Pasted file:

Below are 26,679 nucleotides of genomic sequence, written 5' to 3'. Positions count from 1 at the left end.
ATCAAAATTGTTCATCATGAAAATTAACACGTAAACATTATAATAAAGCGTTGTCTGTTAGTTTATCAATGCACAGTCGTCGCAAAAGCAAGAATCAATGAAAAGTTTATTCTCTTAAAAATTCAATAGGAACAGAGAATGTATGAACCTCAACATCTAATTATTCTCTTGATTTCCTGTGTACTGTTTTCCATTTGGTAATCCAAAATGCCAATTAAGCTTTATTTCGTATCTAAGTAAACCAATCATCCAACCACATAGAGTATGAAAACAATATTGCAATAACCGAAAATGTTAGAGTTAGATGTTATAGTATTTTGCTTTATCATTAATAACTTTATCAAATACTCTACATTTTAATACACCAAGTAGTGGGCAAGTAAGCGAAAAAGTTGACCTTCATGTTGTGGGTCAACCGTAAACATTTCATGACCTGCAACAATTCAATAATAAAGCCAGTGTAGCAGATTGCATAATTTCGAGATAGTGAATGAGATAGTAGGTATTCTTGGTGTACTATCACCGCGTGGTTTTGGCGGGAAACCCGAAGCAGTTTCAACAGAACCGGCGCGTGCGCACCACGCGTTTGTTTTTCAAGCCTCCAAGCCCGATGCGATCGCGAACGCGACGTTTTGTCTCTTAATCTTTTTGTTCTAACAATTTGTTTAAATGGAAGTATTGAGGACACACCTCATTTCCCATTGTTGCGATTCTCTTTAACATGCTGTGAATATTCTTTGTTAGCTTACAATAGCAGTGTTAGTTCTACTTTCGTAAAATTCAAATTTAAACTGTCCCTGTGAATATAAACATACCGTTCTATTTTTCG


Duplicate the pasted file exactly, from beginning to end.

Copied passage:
Below are 26,679 nucleotides of genomic sequence, written 5' to 3'. Positions count from 1 at the left end.
ATCAAAATTGTTCATCATGAAAATTAACACGTAAACATTATAATAAAGCGTTGTCTGTTAGTTTATCAATGCACAGTCGTCGCAAAAGCAAGAATCAATGAAAAGTTTATTCTCTTAAAAATTCAATAGGAACAGAGAATGTATGAACCTCAACATCTAATTATTCTCTTGATTTCCTGTGTACTGTTTTCCATTTGGTAATCCAAAATGCCAATTAAGCTTTATTTCGTATCTAAGTAAACCAATCATCCAACCACATAGAGTATGAAAACAATATTGCAATAACCGAAAATGTTAGAGTTAGATGTTATAGTATTTTGCTTTATCATTAATAACTTTATCAAATACTCTACATTTTAATACACCAAGTAGTGGGCAAGTAAGCGAAAAAGTTGACCTTCATGTTGTGGGTCAACCGTAAACATTTCATGACCTGCAACAATTCAATAATAAAGCCAGTGTAGCAGATTGCATAATTTCGAGATAGTGAATGAGATAGTAGGTATTCTTGGTGTACTATCACCGCGTGGTTTTGGCGGGAAACCCGAAGCAGTTTCAACAGAACCGGCGCGTGCGCACCACGCGTTTGTTTTTCAAGCCTCCAAGCCCGATGCGATCGCGAACGCGACGTTTTGTCTCTTAATCTTTTTGTTCTAACAATTTGTTTAAATGGAAGTATTGAGGACACACCTCATTTCCCATTGTTGCGATTCTCTTTAACATGCTGTGAATATTCTTTGTTAGCTTACAATAGCAGTGTTAGTTCTACTTTCGTAAAATTCAAATTTAAACTGTCCCTGTGAATATAAACATACCGTTCTATTTTTCG